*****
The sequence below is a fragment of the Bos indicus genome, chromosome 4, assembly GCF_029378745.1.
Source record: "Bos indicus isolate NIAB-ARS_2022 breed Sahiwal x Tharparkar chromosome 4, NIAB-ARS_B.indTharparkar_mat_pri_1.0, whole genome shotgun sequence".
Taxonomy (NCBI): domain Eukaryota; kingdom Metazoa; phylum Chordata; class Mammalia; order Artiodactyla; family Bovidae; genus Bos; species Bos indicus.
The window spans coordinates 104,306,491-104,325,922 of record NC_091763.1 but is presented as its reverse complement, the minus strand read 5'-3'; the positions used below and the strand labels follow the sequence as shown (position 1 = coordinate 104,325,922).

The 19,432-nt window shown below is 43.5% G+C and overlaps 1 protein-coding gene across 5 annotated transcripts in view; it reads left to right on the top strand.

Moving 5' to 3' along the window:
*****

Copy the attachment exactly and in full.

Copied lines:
The sequence below is a fragment of the Bos indicus genome, chromosome 4, assembly GCF_029378745.1.
Source record: "Bos indicus isolate NIAB-ARS_2022 breed Sahiwal x Tharparkar chromosome 4, NIAB-ARS_B.indTharparkar_mat_pri_1.0, whole genome shotgun sequence".
Taxonomy (NCBI): domain Eukaryota; kingdom Metazoa; phylum Chordata; class Mammalia; order Artiodactyla; family Bovidae; genus Bos; species Bos indicus.
The window spans coordinates 104,306,491-104,325,922 of record NC_091763.1 but is presented as its reverse complement, the minus strand read 5'-3'; the positions used below and the strand labels follow the sequence as shown (position 1 = coordinate 104,325,922).

The 19,432-nt window shown below is 43.5% G+C and overlaps 1 protein-coding gene across 5 annotated transcripts in view; it reads left to right on the top strand.

Moving 5' to 3' along the window: